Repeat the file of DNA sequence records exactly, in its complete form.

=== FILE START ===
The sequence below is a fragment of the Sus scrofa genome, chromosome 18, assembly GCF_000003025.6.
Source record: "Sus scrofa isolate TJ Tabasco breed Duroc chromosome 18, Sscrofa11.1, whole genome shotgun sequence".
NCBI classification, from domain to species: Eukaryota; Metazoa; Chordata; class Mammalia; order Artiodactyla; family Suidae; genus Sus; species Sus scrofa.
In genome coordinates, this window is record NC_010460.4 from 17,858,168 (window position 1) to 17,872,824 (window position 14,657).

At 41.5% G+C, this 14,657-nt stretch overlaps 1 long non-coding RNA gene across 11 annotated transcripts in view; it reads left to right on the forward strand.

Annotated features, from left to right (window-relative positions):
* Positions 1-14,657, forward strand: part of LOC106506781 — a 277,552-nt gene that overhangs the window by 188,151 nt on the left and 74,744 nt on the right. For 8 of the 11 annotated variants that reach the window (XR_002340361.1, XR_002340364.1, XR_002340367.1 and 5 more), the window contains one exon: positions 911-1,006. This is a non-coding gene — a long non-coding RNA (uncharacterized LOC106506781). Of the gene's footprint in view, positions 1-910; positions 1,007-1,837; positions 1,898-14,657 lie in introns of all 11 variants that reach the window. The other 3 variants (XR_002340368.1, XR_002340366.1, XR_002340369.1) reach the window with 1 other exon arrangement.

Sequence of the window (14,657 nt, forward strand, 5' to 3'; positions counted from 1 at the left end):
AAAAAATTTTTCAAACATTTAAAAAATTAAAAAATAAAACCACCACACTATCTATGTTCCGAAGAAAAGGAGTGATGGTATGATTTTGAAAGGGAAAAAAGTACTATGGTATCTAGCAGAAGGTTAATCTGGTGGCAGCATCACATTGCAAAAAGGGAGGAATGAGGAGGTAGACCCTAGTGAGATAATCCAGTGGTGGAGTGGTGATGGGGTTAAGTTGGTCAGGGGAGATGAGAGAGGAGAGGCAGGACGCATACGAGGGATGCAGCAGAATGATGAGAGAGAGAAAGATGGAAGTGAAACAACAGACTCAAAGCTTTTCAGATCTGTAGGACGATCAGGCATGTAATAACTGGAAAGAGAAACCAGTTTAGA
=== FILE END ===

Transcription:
The sequence below is a fragment of the Sus scrofa genome, chromosome 18, assembly GCF_000003025.6.
Source record: "Sus scrofa isolate TJ Tabasco breed Duroc chromosome 18, Sscrofa11.1, whole genome shotgun sequence".
NCBI classification, from domain to species: Eukaryota; Metazoa; Chordata; class Mammalia; order Artiodactyla; family Suidae; genus Sus; species Sus scrofa.
In genome coordinates, this window is record NC_010460.4 from 17,858,168 (window position 1) to 17,872,824 (window position 14,657).

At 41.5% G+C, this 14,657-nt stretch overlaps 1 long non-coding RNA gene across 11 annotated transcripts in view; it reads left to right on the forward strand.

Annotated features, from left to right (window-relative positions):
* Positions 1-14,657, forward strand: part of LOC106506781 — a 277,552-nt gene that overhangs the window by 188,151 nt on the left and 74,744 nt on the right. For 8 of the 11 annotated variants that reach the window (XR_002340361.1, XR_002340364.1, XR_002340367.1 and 5 more), the window contains one exon: positions 911-1,006. This is a non-coding gene — a long non-coding RNA (uncharacterized LOC106506781). Of the gene's footprint in view, positions 1-910; positions 1,007-1,837; positions 1,898-14,657 lie in introns of all 11 variants that reach the window. The other 3 variants (XR_002340368.1, XR_002340366.1, XR_002340369.1) reach the window with 1 other exon arrangement.

Sequence of the window (14,657 nt, forward strand, 5' to 3'; positions counted from 1 at the left end):
AAAAAATTTTTCAAACATTTAAAAAATTAAAAAATAAAACCACCACACTATCTATGTTCCGAAGAAAAGGAGTGATGGTATGATTTTGAAAGGGAAAAAAGTACTATGGTATCTAGCAGAAGGTTAATCTGGTGGCAGCATCACATTGCAAAAAGGGAGGAATGAGGAGGTAGACCCTAGTGAGATAATCCAGTGGTGGAGTGGTGATGGGGTTAAGTTGGTCAGGGGAGATGAGAGAGGAGAGGCAGGACGCATACGAGGGATGCAGCAGAATGATGAGAGAGAGAAAGATGGAAGTGAAACAACAGACTCAAAGCTTTTCAGATCTGTAGGACGATCAGGCATGTAATAACTGGAAAGAGAAACCAGTTTAGA